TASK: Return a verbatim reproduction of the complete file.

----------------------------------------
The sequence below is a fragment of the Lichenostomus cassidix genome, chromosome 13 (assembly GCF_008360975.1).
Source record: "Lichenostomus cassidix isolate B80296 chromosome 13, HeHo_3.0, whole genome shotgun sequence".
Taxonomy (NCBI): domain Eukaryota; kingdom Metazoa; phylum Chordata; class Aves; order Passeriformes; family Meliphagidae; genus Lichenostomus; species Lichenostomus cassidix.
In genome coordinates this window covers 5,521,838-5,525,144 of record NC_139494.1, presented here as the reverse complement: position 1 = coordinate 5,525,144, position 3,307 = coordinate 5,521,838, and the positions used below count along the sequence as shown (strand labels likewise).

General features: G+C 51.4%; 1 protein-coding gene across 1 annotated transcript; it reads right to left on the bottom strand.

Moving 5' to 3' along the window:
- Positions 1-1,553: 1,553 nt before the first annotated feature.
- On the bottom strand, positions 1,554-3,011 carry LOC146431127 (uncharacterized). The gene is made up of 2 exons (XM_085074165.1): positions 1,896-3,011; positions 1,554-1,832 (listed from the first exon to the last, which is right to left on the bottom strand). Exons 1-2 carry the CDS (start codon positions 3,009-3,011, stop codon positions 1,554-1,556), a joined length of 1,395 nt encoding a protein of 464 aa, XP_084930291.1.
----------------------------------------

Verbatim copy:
The sequence below is a fragment of the Lichenostomus cassidix genome, chromosome 13 (assembly GCF_008360975.1).
Source record: "Lichenostomus cassidix isolate B80296 chromosome 13, HeHo_3.0, whole genome shotgun sequence".
Taxonomy (NCBI): domain Eukaryota; kingdom Metazoa; phylum Chordata; class Aves; order Passeriformes; family Meliphagidae; genus Lichenostomus; species Lichenostomus cassidix.
In genome coordinates this window covers 5,521,838-5,525,144 of record NC_139494.1, presented here as the reverse complement: position 1 = coordinate 5,525,144, position 3,307 = coordinate 5,521,838, and the positions used below count along the sequence as shown (strand labels likewise).

General features: G+C 51.4%; 1 protein-coding gene across 1 annotated transcript; it reads right to left on the bottom strand.

Moving 5' to 3' along the window:
- Positions 1-1,553: 1,553 nt before the first annotated feature.
- On the bottom strand, positions 1,554-3,011 carry LOC146431127 (uncharacterized). The gene is made up of 2 exons (XM_085074165.1): positions 1,896-3,011; positions 1,554-1,832 (listed from the first exon to the last, which is right to left on the bottom strand). Exons 1-2 carry the CDS (start codon positions 3,009-3,011, stop codon positions 1,554-1,556), a joined length of 1,395 nt encoding a protein of 464 aa, XP_084930291.1.